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Math Help - mathematical induction proof

  1. #1
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    mathematical induction proof

    f(n) = 2, for n=0.
    f(n) = 2f(n-1)-n+1, for n>=1.

    prove f(n)=(2^n)+n+1

    for n=0 -> f(n)=2.
    for n=k -> f(n)=(2^k)-k+1.
    for n=k+1 -> f(n)=(2^k+1)+k+2.

    Thats where i'm stuck. What am I supposed to do next?
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  2. #2
    MHF Contributor
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    Hi

    Your notation does not seem to be really appropriate
    I suggest
    u_0=2
    u_{n+1}=2 \:u_n - n

    You need to prove that u_n = 2^n+n+1

    2^0+0+1 = 2 = u_0 therefore it is true for n=0

    Suppose that it is true for n=k. This means that u_k = 2^k+k+1. You need to prove that u_{k+1} = 2^{k+1}+k+2

    You know that u_{k+1} = 2 \:u_k - k and that u_k = 2^k+k+1
    Substitute u_k = 2^k+k+1 in the expression of u_{k+1} to prove that u_{k+1} = 2^{k+1}+k+2
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  3. #3
    MHF Contributor
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    Quote Originally Posted by blank View Post
    f(n) = 2, for n=0.
    f(n) = 2f(n-1)-n+1, for n>=1.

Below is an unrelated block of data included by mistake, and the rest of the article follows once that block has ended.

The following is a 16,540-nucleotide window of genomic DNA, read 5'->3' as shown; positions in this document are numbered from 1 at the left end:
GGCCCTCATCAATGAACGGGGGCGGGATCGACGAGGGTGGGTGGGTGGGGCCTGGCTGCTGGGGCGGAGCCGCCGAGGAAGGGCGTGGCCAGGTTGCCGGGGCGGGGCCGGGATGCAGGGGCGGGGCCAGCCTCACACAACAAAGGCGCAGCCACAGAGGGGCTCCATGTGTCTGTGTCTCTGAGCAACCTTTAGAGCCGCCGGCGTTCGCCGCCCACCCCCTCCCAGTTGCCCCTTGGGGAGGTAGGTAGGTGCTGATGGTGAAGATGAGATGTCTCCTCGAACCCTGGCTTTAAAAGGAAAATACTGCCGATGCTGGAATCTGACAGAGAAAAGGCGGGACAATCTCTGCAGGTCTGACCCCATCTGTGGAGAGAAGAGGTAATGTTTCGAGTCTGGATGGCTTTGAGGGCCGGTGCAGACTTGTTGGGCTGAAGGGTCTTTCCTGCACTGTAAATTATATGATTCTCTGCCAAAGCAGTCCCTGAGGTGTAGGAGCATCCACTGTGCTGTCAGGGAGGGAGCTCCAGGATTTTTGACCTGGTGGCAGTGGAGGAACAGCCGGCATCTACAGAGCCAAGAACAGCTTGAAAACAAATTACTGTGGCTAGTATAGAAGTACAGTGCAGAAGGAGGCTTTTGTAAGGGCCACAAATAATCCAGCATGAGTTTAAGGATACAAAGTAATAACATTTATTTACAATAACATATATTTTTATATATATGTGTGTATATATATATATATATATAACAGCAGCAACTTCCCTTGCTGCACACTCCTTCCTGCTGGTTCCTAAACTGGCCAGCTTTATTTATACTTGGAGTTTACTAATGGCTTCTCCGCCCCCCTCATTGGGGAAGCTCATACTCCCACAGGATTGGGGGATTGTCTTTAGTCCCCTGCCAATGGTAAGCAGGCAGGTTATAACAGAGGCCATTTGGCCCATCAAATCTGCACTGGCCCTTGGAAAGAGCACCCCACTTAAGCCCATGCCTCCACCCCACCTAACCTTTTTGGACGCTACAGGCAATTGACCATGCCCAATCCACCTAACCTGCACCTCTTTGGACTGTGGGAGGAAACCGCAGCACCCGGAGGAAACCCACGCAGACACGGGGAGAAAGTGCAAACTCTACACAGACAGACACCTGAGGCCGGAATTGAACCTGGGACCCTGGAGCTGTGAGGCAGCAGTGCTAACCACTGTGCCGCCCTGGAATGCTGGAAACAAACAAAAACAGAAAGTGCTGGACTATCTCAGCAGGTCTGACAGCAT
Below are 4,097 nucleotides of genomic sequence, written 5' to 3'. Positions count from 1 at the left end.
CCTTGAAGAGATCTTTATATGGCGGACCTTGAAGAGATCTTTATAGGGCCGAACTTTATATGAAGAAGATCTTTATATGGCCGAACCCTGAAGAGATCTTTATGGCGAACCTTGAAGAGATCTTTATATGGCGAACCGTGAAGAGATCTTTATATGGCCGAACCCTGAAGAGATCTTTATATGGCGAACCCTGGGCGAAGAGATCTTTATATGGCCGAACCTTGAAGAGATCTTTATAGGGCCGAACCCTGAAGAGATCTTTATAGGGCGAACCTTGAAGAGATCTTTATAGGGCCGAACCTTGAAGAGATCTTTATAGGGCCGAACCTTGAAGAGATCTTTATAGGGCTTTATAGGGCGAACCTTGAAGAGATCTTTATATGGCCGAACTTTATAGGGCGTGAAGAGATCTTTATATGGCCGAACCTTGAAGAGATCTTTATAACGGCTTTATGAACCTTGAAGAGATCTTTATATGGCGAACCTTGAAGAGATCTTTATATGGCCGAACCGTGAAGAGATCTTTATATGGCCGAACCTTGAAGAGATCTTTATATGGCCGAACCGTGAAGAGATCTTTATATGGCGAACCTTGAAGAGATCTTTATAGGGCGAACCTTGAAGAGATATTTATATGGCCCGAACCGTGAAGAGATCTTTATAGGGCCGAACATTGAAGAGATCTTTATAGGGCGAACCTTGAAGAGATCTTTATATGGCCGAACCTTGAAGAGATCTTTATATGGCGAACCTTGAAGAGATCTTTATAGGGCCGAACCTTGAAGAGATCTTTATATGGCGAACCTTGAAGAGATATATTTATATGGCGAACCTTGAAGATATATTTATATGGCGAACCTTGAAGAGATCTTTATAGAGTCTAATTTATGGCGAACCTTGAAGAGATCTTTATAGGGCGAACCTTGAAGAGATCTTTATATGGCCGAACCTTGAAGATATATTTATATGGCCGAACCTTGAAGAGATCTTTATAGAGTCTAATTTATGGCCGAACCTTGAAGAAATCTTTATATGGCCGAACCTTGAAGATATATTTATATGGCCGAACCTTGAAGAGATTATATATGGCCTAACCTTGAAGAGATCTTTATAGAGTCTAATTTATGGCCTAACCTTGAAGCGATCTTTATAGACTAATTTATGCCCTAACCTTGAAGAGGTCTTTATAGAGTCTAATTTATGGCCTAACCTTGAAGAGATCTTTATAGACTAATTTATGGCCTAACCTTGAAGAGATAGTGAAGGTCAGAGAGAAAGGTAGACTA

prove f(n)=(2^n)+n+1

    for n=0 -> f(n)=2.
    for n=k -> f(n)=(2^k)-k+1.
    for n=k+1 -> f(n)=(2^k+1)+k+2.

    Thats where i'm stuck. What am I supposed to do next?
    f(0)=2
    f(n)=2f(n-1)-n+1,\ for\ n\ge1

    If you write a few terms, it appears f(n)=2^n+n+1

    Prove using induction that this is so.

    f(n)=2^n+n+1

    If this is true, then the following will also be true...

    f(n+1)=2^{n+1}+(n+1)+1=(2)2^n+(n+1)+1=2^n+2^n+(n+1  )+1

    =[2^n+n+1]+2^n+1=f(n)+2^n+1

    Therefore, if we can prove that f(n+1) really equals f(n)+2^n+1

    then we only need to prove it works for the first term, since a mathematical chain reaction has been set up..

    We attempt to prove it from f(n)=2f(n-1)-n+1.

    f(n+1)=2f(n)-(n+1)+1=2f(n)-n.

    The question is....

    Is 2f(n)-n=f(n)+2^n+1 ?

    Is 2f(n)-f(n)=2^n+n+1 ?

    f(n)=2^n+n+1

    true

    f(0)=1+0+1=2
    f(1)=2+1+1=4=2(2)-1+1 true
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